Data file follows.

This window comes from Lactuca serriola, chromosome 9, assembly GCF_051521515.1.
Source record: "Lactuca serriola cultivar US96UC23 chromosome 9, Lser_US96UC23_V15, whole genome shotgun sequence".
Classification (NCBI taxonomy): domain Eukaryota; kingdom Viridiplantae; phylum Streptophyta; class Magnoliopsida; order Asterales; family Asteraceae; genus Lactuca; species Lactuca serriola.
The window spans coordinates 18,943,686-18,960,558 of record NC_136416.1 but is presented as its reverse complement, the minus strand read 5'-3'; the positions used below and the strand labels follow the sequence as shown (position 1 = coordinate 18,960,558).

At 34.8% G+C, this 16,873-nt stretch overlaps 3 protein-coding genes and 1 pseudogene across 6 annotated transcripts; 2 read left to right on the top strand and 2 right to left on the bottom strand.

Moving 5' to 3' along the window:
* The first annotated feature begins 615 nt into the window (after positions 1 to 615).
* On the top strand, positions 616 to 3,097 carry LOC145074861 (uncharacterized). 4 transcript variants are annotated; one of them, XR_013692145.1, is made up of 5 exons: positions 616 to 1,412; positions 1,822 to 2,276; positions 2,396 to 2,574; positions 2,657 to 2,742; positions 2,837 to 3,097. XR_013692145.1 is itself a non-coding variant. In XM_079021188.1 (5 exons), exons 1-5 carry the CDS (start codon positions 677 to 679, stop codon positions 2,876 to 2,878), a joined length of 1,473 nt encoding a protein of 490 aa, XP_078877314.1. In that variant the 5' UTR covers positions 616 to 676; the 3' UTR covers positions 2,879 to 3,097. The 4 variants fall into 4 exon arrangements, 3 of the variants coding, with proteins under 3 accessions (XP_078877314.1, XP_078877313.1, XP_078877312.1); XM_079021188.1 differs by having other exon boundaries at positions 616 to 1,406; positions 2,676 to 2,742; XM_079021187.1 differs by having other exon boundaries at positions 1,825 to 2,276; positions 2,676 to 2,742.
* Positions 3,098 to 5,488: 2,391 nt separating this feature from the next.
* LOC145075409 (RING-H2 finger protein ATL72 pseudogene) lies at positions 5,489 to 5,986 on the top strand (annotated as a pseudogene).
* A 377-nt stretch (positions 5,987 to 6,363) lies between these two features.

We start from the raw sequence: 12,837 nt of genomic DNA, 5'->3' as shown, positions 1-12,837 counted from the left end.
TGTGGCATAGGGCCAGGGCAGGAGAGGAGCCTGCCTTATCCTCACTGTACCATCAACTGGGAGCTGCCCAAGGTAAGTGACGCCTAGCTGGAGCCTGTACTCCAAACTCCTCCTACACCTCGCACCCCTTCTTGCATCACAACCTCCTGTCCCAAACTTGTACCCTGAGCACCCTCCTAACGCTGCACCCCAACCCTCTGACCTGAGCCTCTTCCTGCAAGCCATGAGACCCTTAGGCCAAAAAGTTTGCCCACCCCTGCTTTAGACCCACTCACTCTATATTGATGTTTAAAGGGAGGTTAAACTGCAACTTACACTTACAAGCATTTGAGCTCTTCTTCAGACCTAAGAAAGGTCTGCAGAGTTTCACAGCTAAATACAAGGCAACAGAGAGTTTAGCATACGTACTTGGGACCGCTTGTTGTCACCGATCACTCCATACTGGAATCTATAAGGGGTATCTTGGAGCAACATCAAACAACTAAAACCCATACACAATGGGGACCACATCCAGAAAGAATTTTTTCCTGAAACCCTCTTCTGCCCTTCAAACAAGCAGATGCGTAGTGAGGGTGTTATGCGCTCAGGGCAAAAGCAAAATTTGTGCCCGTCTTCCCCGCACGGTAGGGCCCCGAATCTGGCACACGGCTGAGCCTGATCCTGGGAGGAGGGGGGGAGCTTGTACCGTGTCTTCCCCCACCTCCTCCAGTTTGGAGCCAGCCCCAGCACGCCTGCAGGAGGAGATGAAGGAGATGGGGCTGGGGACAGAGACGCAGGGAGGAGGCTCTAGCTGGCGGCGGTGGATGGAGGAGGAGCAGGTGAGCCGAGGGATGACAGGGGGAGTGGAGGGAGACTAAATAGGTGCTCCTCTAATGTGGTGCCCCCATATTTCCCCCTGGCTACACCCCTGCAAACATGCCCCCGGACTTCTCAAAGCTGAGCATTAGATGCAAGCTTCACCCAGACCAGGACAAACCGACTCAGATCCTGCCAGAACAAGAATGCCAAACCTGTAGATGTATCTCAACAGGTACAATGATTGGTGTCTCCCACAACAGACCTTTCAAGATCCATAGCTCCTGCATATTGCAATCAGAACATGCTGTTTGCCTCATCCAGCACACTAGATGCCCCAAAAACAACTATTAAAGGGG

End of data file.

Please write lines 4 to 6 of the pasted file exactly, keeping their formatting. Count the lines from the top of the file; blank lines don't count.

The window spans coordinates 18,943,686-18,960,558 of record NC_136416.1 but is presented as its reverse complement, the minus strand read 5'-3'; the positions used below and the strand labels follow the sequence as shown (position 1 = coordinate 18,960,558).

At 34.8% G+C, this 16,873-nt stretch overlaps 3 protein-coding genes and 1 pseudogene across 6 annotated transcripts; 2 read left to right on the top strand and 2 right to left on the bottom strand.

Moving 5' to 3' along the window: